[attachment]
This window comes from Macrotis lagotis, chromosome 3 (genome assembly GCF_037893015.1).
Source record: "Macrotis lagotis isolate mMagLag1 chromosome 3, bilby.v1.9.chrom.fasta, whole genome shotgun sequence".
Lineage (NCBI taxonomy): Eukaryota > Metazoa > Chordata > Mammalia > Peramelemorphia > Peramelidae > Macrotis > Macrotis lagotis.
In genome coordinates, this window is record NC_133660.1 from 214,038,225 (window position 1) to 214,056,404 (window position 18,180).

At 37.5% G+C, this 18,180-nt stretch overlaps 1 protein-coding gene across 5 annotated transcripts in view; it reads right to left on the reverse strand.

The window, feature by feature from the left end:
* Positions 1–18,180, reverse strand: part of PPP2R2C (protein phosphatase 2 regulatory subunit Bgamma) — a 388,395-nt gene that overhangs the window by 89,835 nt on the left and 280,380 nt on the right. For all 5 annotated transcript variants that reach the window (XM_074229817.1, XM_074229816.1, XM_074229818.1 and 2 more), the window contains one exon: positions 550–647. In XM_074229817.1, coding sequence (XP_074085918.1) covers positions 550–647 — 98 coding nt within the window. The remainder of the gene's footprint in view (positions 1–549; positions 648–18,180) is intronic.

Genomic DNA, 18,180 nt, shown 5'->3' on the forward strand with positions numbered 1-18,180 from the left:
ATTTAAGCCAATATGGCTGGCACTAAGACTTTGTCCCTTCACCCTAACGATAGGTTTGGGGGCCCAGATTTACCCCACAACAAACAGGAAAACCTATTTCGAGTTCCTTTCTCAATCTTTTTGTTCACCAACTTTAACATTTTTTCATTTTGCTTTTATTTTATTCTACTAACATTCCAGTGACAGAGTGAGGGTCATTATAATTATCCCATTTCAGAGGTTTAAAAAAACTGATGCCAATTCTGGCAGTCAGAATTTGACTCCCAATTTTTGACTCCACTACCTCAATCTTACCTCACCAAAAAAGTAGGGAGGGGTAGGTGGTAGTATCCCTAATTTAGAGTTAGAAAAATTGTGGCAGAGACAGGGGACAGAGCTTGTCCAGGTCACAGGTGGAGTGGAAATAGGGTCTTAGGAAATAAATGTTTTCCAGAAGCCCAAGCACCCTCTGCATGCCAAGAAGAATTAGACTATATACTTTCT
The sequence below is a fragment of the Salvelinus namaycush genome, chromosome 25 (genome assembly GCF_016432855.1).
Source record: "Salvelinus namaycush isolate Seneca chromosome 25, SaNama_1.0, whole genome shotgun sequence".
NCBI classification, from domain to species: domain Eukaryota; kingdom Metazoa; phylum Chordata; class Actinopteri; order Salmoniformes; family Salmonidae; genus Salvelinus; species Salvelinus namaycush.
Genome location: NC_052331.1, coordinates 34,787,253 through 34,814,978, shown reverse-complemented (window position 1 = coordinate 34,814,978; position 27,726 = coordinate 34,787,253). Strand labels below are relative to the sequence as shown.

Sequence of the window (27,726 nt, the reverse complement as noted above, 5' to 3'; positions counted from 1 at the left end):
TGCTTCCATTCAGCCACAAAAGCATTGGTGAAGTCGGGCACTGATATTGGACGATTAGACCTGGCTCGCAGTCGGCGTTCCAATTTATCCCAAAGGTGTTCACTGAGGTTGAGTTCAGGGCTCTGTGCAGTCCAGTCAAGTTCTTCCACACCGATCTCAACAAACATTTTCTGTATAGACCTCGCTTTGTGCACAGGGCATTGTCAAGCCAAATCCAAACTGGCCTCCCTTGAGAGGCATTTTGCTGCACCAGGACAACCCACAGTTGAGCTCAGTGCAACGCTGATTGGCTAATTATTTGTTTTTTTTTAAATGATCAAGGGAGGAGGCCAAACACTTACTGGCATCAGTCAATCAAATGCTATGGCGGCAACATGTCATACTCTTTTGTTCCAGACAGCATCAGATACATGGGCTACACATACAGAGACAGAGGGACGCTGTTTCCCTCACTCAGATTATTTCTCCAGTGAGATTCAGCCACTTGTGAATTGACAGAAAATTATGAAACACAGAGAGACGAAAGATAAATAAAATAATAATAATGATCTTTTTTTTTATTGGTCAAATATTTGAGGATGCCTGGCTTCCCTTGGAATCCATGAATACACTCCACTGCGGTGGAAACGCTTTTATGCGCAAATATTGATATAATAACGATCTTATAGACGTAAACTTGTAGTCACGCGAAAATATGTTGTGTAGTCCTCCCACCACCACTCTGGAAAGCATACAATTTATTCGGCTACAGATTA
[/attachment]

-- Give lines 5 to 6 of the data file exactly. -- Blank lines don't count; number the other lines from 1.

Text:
At 37.5% G+C, this 18,180-nt stretch overlaps 1 protein-coding gene across 5 annotated transcripts in view; it reads right to left on the reverse strand.

The window, feature by feature from the left end: